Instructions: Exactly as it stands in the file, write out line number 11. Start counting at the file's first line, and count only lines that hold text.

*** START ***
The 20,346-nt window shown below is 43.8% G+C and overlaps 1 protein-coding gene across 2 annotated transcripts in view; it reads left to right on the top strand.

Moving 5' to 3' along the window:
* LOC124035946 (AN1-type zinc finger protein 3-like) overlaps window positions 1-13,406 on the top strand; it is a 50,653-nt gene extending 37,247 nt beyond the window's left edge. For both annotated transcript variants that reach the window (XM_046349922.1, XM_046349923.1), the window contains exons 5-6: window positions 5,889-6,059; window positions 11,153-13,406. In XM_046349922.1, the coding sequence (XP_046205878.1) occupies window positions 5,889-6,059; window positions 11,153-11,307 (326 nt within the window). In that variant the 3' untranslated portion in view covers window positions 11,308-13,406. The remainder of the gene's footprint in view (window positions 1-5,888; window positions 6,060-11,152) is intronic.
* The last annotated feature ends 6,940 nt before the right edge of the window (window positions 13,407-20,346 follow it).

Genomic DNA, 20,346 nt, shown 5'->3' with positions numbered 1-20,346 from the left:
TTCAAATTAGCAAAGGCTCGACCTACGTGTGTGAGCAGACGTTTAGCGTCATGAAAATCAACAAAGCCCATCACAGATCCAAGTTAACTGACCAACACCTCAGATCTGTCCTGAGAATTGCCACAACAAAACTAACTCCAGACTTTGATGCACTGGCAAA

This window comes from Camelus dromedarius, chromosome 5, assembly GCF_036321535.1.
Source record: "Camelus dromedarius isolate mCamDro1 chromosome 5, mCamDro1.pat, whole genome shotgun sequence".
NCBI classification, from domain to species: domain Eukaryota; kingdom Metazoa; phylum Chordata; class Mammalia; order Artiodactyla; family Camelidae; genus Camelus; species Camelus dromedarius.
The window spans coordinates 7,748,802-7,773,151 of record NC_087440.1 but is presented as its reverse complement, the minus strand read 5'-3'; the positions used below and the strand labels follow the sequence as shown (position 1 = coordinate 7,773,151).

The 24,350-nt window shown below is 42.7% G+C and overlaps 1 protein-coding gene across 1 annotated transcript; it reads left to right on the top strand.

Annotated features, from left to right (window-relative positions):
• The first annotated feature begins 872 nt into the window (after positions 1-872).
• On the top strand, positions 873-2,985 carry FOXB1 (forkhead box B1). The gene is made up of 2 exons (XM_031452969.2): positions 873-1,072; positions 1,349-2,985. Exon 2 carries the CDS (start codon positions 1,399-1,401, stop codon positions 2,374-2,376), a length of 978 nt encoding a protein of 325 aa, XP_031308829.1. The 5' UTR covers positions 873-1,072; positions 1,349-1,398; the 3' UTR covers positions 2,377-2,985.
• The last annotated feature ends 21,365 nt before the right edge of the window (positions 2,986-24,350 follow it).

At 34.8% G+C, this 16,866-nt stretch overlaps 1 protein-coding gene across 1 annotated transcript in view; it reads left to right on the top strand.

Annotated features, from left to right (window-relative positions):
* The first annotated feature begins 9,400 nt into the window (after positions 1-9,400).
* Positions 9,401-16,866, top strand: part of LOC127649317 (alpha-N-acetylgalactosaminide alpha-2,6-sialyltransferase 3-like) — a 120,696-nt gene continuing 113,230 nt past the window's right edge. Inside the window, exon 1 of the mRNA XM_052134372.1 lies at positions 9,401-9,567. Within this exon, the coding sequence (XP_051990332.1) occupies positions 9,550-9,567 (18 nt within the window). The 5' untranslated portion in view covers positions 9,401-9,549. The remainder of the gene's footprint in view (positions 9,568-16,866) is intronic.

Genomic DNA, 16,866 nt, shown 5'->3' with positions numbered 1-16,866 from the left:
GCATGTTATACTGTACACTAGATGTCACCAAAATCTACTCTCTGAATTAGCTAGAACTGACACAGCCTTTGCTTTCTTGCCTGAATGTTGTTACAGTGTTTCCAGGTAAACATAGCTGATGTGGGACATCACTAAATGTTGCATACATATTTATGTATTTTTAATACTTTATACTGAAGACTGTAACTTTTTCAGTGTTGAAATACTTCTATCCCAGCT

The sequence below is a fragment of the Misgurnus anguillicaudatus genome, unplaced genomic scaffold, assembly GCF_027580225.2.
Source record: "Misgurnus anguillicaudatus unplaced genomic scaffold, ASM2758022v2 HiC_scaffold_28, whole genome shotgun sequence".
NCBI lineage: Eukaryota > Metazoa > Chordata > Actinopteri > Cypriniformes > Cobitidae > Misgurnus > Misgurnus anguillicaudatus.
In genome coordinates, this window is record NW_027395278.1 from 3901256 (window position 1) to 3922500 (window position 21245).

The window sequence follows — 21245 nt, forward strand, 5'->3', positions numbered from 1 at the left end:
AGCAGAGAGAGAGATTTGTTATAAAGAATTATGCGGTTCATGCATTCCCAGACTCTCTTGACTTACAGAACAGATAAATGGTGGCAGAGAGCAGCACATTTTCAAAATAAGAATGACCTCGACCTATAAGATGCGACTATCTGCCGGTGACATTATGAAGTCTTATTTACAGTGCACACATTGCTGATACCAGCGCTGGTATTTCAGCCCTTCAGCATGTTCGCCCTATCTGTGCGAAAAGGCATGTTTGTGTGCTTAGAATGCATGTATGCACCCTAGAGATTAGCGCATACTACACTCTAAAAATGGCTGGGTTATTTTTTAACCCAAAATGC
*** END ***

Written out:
The 24,350-nt window shown below is 42.7% G+C and overlaps 1 protein-coding gene across 1 annotated transcript; it reads left to right on the top strand.